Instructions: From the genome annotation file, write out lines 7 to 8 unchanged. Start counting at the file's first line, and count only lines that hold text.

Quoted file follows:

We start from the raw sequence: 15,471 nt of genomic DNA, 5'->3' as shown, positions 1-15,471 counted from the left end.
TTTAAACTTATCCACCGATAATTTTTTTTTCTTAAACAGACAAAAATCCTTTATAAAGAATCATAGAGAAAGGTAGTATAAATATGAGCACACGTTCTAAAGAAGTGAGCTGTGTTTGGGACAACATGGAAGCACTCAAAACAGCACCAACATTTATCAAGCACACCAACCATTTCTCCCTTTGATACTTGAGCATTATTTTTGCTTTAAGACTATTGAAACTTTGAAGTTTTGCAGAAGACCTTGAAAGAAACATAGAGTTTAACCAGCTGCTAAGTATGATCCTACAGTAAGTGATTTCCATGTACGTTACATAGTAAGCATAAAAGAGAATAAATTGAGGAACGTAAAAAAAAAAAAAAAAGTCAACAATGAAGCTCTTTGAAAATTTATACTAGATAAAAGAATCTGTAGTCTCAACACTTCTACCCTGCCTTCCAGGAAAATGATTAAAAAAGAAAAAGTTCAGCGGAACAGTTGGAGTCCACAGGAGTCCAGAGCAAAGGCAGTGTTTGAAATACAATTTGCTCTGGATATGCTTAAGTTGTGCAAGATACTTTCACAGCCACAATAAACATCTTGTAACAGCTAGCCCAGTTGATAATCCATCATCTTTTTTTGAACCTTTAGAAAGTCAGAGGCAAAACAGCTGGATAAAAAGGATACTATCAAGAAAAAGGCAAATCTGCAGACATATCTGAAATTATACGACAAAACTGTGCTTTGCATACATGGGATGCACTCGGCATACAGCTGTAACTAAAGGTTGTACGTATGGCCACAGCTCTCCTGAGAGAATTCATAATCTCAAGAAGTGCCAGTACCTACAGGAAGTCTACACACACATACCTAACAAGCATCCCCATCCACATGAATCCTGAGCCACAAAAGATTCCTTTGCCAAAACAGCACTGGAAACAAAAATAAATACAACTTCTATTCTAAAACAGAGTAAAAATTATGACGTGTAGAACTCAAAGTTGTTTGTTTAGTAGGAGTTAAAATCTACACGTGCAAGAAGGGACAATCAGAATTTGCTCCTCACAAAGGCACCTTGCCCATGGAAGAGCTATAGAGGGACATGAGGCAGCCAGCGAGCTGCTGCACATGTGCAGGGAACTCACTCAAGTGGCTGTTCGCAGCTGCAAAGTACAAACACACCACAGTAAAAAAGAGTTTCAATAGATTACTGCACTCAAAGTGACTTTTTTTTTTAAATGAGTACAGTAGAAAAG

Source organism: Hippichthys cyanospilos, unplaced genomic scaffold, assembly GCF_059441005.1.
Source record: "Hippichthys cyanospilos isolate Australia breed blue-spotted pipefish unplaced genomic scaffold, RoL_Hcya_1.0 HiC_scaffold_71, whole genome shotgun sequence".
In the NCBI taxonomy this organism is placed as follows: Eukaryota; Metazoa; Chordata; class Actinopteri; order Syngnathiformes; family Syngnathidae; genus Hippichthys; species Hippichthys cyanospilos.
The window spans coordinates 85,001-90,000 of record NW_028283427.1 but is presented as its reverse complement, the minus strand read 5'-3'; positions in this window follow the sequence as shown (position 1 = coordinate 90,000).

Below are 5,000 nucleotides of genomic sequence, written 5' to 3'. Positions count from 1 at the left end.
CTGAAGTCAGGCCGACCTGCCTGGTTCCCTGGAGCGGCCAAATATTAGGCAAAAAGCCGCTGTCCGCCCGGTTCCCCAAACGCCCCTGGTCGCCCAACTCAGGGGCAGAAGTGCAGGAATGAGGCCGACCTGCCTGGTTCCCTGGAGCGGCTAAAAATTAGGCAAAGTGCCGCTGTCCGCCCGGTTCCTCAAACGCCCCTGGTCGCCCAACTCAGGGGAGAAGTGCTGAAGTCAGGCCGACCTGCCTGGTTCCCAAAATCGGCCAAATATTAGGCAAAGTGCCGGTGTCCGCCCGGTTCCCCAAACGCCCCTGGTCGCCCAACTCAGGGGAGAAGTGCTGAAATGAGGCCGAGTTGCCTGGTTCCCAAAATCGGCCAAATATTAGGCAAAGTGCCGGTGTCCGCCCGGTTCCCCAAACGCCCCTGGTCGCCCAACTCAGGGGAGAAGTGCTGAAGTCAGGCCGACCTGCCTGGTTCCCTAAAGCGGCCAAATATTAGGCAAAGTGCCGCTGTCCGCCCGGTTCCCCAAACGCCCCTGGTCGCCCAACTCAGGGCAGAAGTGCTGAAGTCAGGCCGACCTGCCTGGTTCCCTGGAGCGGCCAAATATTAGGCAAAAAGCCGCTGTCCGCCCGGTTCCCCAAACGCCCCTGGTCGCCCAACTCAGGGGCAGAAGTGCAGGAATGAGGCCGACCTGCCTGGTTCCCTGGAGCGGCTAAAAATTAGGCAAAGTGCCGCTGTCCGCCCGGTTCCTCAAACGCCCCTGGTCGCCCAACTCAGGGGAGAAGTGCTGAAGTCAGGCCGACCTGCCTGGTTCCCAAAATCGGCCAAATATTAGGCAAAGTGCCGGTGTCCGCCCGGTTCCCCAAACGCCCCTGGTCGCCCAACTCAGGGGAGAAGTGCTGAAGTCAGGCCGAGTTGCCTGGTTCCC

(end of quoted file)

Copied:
Below are 5,000 nucleotides of genomic sequence, written 5' to 3'. Positions count from 1 at the left end.
CTGAAGTCAGGCCGACCTGCCTGGTTCCCTGGAGCGGCCAAATATTAGGCAAAAAGCCGCTGTCCGCCCGGTTCCCCAAACGCCCCTGGTCGCCCAACTCAGGGGCAGAAGTGCAGGAATGAGGCCGACCTGCCTGGTTCCCTGGAGCGGCTAAAAATTAGGCAAAGTGCCGCTGTCCGCCCGGTTCCTCAAACGCCCCTGGTCGCCCAACTCAGGGGAGAAGTGCTGAAGTCAGGCCGACCTGCCTGGTTCCCAAAATCGGCCAAATATTAGGCAAAGTGCCGGTGTCCGCCCGGTTCCCCAAACGCCCCTGGTCGCCCAACTCAGGGGAGAAGTGCTGAAATGAGGCCGAGTTGCCTGGTTCCCAAAATCGGCCAAATATTAGGCAAAGTGCCGGTGTCCGCCCGGTTCCCCAAACGCCCCTGGTCGCCCAACTCAGGGGAGAAGTGCTGAAGTCAGGCCGACCTGCCTGGTTCCCTAAAGCGGCCAAATATTAGGCAAAGTGCCGCTGTCCGCCCGGTTCCCCAAACGCCCCTGGTCGCCCAACTCAGGGCAGAAGTGCTGAAGTCAGGCCGACCTGCCTGGTTCCCTGGAGCGGCCAAATATTAGGCAAAAAGCCGCTGTCCGCCCGGTTCCCCAAACGCCCCTGGTCGCCCAACTCAGGGGCAGAAGTGCAGGAATGAGGCCGACCTGCCTGGTTCCCTGGAGCGGCTAAAAATTAGGCAAAGTGCCGCTGTCCGCCCGGTTCCTCAAACGCCCCTGGTCGCCCAACTCAGGGGAGAAGTGCTGAAGTCAGGCCGACCTGCCTGGTTCCCAAAATCGGCCAAATATTAGGCAAAGTGCCGGTGTCCGCCCGGTTCCCCAAACGCCCCTGGTCGCCCAACTCAGGGGAGAAGTGCTGAAGTCAGGCCGAGTTGCCTGGTTCCC